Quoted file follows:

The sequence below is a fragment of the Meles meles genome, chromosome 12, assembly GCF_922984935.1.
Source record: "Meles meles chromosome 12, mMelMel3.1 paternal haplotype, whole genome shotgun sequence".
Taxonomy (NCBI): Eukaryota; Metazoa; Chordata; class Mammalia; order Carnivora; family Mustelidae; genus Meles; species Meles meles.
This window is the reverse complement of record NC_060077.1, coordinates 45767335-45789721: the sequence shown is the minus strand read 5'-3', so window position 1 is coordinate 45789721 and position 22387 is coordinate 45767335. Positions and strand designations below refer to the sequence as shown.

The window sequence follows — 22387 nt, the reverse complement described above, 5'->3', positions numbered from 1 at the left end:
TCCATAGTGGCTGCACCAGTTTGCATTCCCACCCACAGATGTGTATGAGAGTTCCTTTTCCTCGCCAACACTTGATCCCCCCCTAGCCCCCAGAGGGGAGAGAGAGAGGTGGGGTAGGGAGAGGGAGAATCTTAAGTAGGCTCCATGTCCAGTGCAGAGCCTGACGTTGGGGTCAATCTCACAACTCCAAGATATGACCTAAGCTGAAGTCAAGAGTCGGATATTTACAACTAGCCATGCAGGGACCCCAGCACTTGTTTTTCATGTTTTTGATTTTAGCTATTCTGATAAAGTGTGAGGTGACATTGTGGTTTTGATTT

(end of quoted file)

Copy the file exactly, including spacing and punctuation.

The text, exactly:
The sequence below is a fragment of the Meles meles genome, chromosome 12, assembly GCF_922984935.1.
Source record: "Meles meles chromosome 12, mMelMel3.1 paternal haplotype, whole genome shotgun sequence".
Taxonomy (NCBI): Eukaryota; Metazoa; Chordata; class Mammalia; order Carnivora; family Mustelidae; genus Meles; species Meles meles.
This window is the reverse complement of record NC_060077.1, coordinates 45767335-45789721: the sequence shown is the minus strand read 5'-3', so window position 1 is coordinate 45789721 and position 22387 is coordinate 45767335. Positions and strand designations below refer to the sequence as shown.

The window sequence follows — 22387 nt, the reverse complement described above, 5'->3', positions numbered from 1 at the left end:
TCCATAGTGGCTGCACCAGTTTGCATTCCCACCCACAGATGTGTATGAGAGTTCCTTTTCCTCGCCAACACTTGATCCCCCCCTAGCCCCCAGAGGGGAGAGAGAGAGGTGGGGTAGGGAGAGGGAGAATCTTAAGTAGGCTCCATGTCCAGTGCAGAGCCTGACGTTGGGGTCAATCTCACAACTCCAAGATATGACCTAAGCTGAAGTCAAGAGTCGGATATTTACAACTAGCCATGCAGGGACCCCAGCACTTGTTTTTCATGTTTTTGATTTTAGCTATTCTGATAAAGTGTGAGGTGACATTGTGGTTTTGATTT